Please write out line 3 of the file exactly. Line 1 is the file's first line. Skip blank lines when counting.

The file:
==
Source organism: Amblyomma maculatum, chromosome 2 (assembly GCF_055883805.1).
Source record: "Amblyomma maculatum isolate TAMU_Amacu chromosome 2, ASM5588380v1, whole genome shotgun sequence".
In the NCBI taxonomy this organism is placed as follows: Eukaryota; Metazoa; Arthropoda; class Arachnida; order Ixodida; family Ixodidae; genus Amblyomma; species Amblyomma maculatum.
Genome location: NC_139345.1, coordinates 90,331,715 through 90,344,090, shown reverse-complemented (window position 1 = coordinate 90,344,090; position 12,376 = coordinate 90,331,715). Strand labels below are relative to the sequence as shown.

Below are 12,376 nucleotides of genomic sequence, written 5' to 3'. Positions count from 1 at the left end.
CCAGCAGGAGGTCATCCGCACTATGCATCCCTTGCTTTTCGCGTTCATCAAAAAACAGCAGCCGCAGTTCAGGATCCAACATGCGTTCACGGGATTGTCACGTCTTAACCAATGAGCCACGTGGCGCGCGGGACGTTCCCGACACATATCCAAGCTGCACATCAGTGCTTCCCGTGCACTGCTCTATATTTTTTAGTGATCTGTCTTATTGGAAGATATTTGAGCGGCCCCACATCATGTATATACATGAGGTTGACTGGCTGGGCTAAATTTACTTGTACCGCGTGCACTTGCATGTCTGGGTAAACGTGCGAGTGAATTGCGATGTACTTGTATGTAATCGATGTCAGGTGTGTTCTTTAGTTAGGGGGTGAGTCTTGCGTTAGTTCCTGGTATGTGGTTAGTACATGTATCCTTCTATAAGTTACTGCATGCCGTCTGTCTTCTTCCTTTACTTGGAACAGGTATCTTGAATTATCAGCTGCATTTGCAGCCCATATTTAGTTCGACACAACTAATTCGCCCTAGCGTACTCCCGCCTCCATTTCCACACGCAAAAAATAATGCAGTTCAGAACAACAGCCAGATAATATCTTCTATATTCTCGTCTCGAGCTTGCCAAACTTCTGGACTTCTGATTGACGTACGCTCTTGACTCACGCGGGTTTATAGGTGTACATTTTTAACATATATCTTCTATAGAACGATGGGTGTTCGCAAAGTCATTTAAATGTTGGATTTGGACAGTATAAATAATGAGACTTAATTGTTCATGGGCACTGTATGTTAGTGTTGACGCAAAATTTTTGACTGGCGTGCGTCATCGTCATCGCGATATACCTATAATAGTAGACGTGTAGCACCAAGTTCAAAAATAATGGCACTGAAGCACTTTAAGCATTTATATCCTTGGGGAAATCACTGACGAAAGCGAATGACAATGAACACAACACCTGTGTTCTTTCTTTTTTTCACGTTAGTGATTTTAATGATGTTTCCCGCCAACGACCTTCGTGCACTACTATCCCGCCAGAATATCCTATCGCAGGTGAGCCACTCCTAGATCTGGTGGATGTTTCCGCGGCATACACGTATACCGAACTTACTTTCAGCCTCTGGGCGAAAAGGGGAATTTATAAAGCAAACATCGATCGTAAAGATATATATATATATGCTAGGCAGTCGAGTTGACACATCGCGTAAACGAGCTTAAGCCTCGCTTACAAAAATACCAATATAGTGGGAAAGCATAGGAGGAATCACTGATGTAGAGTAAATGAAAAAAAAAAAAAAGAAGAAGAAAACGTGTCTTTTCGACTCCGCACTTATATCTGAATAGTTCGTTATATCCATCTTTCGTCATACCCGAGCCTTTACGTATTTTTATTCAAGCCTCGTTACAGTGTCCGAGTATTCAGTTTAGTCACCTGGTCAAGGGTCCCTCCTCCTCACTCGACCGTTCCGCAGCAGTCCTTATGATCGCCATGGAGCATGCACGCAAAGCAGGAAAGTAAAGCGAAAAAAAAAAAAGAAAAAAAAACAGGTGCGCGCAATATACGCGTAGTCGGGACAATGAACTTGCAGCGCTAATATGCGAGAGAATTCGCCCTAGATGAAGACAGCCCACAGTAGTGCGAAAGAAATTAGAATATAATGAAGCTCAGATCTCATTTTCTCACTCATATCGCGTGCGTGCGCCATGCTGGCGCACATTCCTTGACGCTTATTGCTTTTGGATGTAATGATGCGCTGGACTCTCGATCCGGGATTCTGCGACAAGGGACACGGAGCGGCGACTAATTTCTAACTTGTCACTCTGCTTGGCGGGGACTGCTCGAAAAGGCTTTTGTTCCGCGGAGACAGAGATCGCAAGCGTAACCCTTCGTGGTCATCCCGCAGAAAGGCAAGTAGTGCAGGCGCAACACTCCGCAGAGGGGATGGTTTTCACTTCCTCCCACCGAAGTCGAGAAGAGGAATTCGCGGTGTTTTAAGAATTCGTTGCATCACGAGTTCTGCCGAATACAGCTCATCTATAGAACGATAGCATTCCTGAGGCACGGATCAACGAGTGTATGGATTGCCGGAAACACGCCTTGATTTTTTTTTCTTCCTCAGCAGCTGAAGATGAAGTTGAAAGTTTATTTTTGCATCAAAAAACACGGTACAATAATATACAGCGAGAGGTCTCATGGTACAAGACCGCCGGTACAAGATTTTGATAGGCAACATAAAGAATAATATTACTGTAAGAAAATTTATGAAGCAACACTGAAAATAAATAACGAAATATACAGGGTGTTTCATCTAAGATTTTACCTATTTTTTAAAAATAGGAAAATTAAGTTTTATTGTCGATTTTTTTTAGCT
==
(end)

In the NCBI taxonomy this organism is placed as follows: Eukaryota; Metazoa; Arthropoda; class Arachnida; order Ixodida; family Ixodidae; genus Amblyomma; species Amblyomma maculatum.